I don't normally get on my soap box and preach about politics, but recently whilst teaching a group of butchers and smallholders the subject of money came up for the price of pigs. The smallholders and producers were explaining that they were on my charcuterie course as a last lifeline to stay in pig production, for they were not able to sell their pigs for a price that met their production costs, so they were looking at charcuterie as a means of staying in business by adding value to their products.
We know the high street butcher is in direct competition with the supermarkets and it is he we would prefer to shop with, however is he prepared to pay the producer a fair price for a local traditional free range and possibly organic pig? It seems not! For one butcher in my class explained he currently pays £1.96 per kilo dead weight for a delivered commercially reared carcass to his premises from his local abattoir.
Explaining further he informed us that local producers sometimes go to him and ask him to purchase their locally free range pigs of which he agrees; except he is only willing to pay the same price as he does for his commercial pork, is that a fair price?
He also explained as the producer walked into his shop hoping to sell his pigs, the butcher felt he was in the best position to dictate the price and almost with some glee explaining he now has a better quality pig than he could normally buy and for a cheap price. Ok you could say that this is the hard facts about business, but where does that leave us?
The producer explains he can no longer breed and rear his traditional and sometimes rare breeds of pig and decides to go out of business and get himself a job in a factory or supermarket (then the breed faces possible extinction). Another producer decides selling to the butcher at a price less than he can produce is bad business and decides to become a butcher himself and to compete with the high street butcher (not good for the high street butcher).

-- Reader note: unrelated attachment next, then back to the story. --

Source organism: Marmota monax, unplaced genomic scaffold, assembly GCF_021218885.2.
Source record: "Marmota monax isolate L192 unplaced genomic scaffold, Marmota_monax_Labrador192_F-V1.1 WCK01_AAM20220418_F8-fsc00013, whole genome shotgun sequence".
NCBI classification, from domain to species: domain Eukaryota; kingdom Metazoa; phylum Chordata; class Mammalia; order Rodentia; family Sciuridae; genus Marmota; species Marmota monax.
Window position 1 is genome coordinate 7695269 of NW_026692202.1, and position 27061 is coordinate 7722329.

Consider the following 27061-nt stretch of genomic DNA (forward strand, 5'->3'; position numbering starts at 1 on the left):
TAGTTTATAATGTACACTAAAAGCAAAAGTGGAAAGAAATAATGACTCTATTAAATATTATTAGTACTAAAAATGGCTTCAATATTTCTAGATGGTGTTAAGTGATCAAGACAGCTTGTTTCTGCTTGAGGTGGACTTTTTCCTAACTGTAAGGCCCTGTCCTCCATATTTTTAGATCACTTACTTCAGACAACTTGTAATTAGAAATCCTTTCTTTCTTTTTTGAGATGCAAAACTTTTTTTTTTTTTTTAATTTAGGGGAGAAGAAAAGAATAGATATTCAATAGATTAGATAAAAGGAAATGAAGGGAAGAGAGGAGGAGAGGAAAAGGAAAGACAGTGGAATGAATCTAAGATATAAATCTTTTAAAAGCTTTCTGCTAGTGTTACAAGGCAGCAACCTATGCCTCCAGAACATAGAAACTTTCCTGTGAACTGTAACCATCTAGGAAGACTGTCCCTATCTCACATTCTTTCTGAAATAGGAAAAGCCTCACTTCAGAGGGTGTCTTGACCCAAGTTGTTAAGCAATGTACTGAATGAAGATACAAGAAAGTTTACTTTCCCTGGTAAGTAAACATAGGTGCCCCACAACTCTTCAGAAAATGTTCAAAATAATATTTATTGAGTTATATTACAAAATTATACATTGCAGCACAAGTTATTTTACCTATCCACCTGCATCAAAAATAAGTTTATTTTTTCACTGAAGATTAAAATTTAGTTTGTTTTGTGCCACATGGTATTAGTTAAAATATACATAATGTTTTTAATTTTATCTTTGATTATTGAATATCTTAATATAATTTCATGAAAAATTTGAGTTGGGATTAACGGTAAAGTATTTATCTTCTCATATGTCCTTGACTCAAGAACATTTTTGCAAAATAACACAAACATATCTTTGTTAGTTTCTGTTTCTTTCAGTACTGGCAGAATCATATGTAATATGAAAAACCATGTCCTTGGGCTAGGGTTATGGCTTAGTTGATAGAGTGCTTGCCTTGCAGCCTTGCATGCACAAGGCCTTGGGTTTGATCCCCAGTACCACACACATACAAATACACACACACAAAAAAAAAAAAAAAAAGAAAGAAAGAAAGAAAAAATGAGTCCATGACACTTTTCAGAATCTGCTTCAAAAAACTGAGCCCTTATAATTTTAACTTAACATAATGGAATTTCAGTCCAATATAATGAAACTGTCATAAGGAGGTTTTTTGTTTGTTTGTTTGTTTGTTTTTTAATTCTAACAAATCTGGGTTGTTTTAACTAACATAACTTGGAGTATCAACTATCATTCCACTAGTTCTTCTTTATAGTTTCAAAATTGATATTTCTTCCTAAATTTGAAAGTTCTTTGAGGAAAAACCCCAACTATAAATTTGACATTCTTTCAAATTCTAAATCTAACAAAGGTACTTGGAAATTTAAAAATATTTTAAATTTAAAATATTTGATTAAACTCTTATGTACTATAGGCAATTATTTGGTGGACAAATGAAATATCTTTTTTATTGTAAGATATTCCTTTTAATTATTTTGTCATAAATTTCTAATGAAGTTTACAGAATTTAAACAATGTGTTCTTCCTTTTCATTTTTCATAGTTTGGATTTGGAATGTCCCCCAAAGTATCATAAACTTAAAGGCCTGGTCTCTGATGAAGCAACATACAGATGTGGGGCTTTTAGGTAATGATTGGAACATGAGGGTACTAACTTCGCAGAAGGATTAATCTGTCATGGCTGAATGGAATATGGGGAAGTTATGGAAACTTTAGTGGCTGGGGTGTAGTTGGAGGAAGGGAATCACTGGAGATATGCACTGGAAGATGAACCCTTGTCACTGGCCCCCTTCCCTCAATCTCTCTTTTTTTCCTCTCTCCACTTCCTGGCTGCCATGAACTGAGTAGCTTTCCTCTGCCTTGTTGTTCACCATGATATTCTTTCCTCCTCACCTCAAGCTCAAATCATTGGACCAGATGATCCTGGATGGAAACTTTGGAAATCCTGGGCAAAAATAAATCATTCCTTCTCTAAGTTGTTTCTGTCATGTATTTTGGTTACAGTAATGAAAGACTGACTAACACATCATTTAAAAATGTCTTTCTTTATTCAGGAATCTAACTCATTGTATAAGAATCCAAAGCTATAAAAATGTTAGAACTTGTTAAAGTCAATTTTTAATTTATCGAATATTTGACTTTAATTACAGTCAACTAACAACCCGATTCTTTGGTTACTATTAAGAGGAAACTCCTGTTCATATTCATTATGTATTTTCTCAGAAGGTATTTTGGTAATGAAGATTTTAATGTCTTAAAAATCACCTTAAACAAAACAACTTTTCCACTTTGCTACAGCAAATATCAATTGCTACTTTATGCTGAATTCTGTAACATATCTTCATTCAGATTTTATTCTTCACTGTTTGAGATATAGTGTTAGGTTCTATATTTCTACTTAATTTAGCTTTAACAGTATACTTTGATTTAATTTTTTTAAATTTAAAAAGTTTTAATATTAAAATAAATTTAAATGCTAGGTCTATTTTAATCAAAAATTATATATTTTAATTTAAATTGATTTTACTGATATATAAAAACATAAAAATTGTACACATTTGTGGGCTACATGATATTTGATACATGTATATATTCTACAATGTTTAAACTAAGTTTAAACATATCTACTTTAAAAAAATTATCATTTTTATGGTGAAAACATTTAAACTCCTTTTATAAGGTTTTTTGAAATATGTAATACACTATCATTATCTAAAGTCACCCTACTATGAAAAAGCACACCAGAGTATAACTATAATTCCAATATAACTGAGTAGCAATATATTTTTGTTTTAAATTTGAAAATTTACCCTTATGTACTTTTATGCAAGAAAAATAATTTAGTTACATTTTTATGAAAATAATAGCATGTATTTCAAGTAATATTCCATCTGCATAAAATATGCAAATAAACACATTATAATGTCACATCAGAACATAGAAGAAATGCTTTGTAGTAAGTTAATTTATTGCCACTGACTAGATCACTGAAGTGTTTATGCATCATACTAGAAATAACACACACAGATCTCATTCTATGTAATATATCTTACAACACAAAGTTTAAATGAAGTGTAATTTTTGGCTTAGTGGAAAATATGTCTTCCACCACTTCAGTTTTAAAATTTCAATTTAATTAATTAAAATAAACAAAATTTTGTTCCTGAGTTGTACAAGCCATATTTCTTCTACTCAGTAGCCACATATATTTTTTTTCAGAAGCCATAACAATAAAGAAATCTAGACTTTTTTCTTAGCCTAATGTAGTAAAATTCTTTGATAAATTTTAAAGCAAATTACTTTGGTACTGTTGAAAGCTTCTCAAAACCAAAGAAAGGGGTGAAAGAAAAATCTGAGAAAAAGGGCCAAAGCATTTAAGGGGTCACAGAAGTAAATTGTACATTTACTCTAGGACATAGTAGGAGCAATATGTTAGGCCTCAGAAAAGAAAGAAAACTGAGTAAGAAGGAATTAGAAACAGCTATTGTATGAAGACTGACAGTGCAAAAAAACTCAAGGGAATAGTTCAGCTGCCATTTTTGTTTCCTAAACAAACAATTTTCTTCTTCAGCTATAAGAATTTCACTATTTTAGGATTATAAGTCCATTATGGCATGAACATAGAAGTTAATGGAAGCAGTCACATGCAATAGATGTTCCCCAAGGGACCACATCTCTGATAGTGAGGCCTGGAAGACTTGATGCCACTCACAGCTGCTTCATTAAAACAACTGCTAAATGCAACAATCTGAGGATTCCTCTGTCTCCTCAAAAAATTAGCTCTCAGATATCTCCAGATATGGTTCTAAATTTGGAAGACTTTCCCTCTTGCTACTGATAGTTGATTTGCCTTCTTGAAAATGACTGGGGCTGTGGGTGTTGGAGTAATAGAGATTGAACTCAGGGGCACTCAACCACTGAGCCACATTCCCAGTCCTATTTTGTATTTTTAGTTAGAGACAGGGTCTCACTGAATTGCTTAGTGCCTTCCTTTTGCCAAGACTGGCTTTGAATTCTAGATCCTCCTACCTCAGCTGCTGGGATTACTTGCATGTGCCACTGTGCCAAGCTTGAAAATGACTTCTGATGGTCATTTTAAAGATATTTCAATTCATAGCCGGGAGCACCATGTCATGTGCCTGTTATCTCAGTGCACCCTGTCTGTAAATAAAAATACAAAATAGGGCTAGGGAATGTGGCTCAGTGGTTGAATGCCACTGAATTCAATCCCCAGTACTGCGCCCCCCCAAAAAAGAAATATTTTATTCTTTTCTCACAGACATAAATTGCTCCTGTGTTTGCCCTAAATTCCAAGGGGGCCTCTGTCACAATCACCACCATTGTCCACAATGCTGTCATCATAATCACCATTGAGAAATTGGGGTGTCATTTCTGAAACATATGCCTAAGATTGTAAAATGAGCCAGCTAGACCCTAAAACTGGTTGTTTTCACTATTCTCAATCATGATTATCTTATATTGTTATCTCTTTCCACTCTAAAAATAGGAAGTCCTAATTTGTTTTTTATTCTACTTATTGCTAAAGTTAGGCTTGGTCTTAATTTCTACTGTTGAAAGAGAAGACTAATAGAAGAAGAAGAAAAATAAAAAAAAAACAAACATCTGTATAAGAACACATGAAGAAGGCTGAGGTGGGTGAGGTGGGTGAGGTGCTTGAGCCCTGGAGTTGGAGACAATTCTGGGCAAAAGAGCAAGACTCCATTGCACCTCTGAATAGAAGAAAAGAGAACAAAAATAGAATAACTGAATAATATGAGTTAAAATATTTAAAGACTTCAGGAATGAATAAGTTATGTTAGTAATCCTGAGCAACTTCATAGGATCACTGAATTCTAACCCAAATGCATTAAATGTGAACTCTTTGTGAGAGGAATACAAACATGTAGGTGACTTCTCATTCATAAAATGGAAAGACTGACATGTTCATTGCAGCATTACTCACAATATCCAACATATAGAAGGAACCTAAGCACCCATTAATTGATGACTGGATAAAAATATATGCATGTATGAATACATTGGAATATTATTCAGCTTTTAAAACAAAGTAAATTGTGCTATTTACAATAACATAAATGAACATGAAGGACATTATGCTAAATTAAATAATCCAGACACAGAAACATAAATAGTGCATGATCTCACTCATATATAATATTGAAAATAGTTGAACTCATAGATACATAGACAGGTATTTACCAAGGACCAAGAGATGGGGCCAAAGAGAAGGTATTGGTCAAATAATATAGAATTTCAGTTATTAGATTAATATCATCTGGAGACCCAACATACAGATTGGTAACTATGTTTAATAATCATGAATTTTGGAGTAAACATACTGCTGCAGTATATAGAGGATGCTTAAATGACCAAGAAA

Had the high street butcher paid a premium for the locally reared pig, he could then designate that high quality pig to charcuterie thus bringing a handsome profit to his business by selling to the customers who would have been shopping elsewhere (don't create your own competition).
I personally have for some years been paying £3.50 per kilo dead weight for my pork to use in my charcuterie projects as I know I can quite easily get a return of anything from £750 and upto a thousand pound from a 100 kg dead weight pig.
We need butchers to become charcutiers, there is a market for both the commercial and the locally reared pigs, don't put them in the same basket, if a pig producer is happy in the return he gets from pig carcass sales he is less likely to undergo training to become a butcher himself. If he does become a butcher I will guarantee it won't take him long to become a charcutier aswell.
In summary we need the supermarket, we also need the high street butcher and we definately need the producers including those that sell at source including at the farmers markets. A polite message to our high street butchers, "
Instead of taking a pound for your pocket today, think about investing a pound for tomorrow, for you never know it may just pay you back when you need it most and probally more!"
Excuse me whilst I step down from my soap box - Thank you (rant over).